With no artistic feat successfully accomplished (or even braved, really) by this movie, we can at the very least call it inoffensive. There is nothing in The Legend of Hercules with which to take issue beyond its dismal intellect, and in a genre especially prone to regressive activity, this is a noteworthy triumph. But you might not have enough energy by the end to award The Legend of Hercules with this superlative. Either because you'll have laughed yourself into a coma at the film's idiocy, or because you'll have lost all strength trying to fend it off.
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Lions Gate via Everett Collection
When we last left our heroes, they had conquered all opponents in the 74th Annual Hunger Games, returned home to their newly refurbished living quarters in District 12, and fallen haplessly to the cannibalism of PTSD. And now we're back! Hitching our wagons once again to laconic Katniss Everdeen and her sweet-natured, just-for-the-camera boyfriend Peeta Mellark as they gear up for a second go at the Capitol's killing fields.
But hold your horses — there's a good hour and a half before we step back into the arena. However, the time spent with Katniss and Peeta before the announcement that they'll be competing again for the ceremonial Quarter Quell does not drag. In fact, it's got some of the film franchise's most interesting commentary about celebrity, reality television, and the media so far, well outweighing the merit of The Hunger Games' satire on the subject matter by having Katniss struggle with her responsibilities as Panem's idol. Does she abide by the command of status quo, delighting in the public's applause for her and keeping them complacently saturated with her smiles and curtsies? Or does Katniss hold three fingers high in opposition to the machine into which she has been thrown? It's a quarrel that the real Jennifer Lawrence would handle with a castigation of the media and a joke about sandwiches, or something... but her stakes are, admittedly, much lower. Harvey Weinstein isn't threatening to kill her secret boyfriend.
Through this chapter, Katniss also grapples with a more personal warfare: her devotion to Gale (despite her inability to commit to the idea of love) and her family, her complicated, moralistic affection for Peeta, her remorse over losing Rue, and her agonizing desire to flee the eye of the public and the Capitol. Oftentimes, Katniss' depression and guilty conscience transcends the bounds of sappy. Her soap opera scenes with a soot-covered Gale really push the limits, saved if only by the undeniable grace and charisma of star Lawrence at every step along the way of this film. So it's sappy, but never too sappy.
In fact, Catching Fire is a masterpiece of pushing limits as far as they'll extend before the point of diminishing returns. Director Francis Lawrence maintains an ambiance that lends to emotional investment but never imposes too much realism as to drip into territories of grit. All of Catching Fire lives in a dreamlike state, a stark contrast to Hunger Games' guttural, grimacing quality that robbed it of the life force Suzanne Collins pumped into her first novel.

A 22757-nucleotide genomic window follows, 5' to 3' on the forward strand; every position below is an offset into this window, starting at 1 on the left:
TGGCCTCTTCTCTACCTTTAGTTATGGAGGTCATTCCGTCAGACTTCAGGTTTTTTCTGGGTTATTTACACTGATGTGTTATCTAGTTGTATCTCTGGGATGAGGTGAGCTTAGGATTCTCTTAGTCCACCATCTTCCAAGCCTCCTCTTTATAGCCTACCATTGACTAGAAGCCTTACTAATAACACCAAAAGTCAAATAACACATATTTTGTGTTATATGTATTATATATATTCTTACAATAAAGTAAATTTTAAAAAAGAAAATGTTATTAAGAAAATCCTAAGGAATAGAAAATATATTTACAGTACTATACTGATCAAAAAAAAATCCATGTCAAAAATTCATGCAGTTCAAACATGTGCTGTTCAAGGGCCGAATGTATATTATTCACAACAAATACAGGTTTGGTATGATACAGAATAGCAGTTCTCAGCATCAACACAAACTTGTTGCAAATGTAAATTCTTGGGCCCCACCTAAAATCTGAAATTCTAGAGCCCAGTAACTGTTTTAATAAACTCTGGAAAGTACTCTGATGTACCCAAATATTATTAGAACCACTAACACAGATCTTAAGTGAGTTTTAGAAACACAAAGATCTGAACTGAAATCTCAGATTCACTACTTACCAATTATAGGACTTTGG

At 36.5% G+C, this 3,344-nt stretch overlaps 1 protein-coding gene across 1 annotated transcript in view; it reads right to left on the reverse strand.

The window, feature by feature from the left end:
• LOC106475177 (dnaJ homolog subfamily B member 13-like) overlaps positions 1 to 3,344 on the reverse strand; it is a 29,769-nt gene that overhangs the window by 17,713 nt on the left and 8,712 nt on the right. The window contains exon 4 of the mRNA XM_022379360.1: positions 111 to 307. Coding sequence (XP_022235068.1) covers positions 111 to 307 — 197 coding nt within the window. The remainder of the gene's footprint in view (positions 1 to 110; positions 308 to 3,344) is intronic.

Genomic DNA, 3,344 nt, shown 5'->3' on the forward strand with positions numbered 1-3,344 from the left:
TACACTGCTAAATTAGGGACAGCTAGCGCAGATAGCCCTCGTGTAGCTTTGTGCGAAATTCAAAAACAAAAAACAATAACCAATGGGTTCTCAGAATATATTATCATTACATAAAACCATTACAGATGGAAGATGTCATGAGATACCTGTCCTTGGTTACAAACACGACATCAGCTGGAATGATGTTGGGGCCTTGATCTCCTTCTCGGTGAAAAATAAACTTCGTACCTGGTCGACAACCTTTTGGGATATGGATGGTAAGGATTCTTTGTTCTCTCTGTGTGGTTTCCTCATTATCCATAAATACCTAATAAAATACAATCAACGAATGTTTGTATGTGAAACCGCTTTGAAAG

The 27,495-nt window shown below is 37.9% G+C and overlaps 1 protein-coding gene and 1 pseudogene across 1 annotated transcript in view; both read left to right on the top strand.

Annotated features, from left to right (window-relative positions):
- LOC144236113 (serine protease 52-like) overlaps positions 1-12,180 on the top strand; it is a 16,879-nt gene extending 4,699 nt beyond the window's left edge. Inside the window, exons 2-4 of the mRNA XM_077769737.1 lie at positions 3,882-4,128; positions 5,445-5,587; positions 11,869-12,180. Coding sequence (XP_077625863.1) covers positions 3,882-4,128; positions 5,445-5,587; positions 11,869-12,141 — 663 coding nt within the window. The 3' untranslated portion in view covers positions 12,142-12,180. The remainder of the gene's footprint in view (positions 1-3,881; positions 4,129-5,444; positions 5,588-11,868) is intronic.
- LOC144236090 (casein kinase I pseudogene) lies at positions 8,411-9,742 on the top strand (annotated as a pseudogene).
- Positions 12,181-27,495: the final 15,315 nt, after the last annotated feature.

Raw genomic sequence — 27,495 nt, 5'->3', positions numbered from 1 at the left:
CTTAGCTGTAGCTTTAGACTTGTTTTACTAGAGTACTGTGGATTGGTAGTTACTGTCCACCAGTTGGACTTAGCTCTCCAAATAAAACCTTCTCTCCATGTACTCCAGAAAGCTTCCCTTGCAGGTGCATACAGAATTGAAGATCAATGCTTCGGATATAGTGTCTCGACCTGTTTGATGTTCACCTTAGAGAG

Once we get to the thunderdome, our engines are effectively revved for the "fun part." Katniss, Peeta, and their array of allies and enemies traverse a nightmare course that seems perfectly suited for a videogame spin-off. At this point, we've spent just enough time with the secondary characters to grow a bit fond of them — deliberately obnoxious Finnick, jarringly provocative Johanna, offbeat geeks Beedee and Wiress — but not quite enough to dissolve the mystery surrounding any of them or their true intentions (which become more and more enigmatic as the film progresses). We only need adhere to Katniss and Peeta once tossed in the pit of doom that is the 75th Hunger Games arena, but finding real characters in the other tributes makes for a far more fun round of extreme manhunt.
But Catching Fire doesn't vie for anything particularly grand. It entertains and engages, having fun with and anchoring weight to its characters and circumstances, but stays within the expected confines of what a Hunger Games movie can be. It's a good one, but without shooting for succinctly interesting or surprising work with Katniss and her relationships or taking a stab at anything but the obvious in terms of sending up the militant tyrannical autocracy, it never even closes in on the possibility of being a great one.
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Anton Corbijn’s absorbing new thriller The American is based on a novel entitled A Very Private Gentleman which quite aptly sums up its main character Jack (George Clooney). A veteran assassin-for-hire Jack’s life bears none of the trappings that we’ve come to associate with men who kill people for a living. There are no exotic cars or high-tech gadgets no boisterous comrades-in-arms not even a precocious 12-year-old to help pass the time. Exiled to a small town in Italy while he waits for the heat to subside after a job in Sweden gone awry he spends the bulk of his time alone confined to his plain apartment pausing between sets of pushups to peer anxiously out his window where scores of invisible enemies no doubt lurk waiting to strike.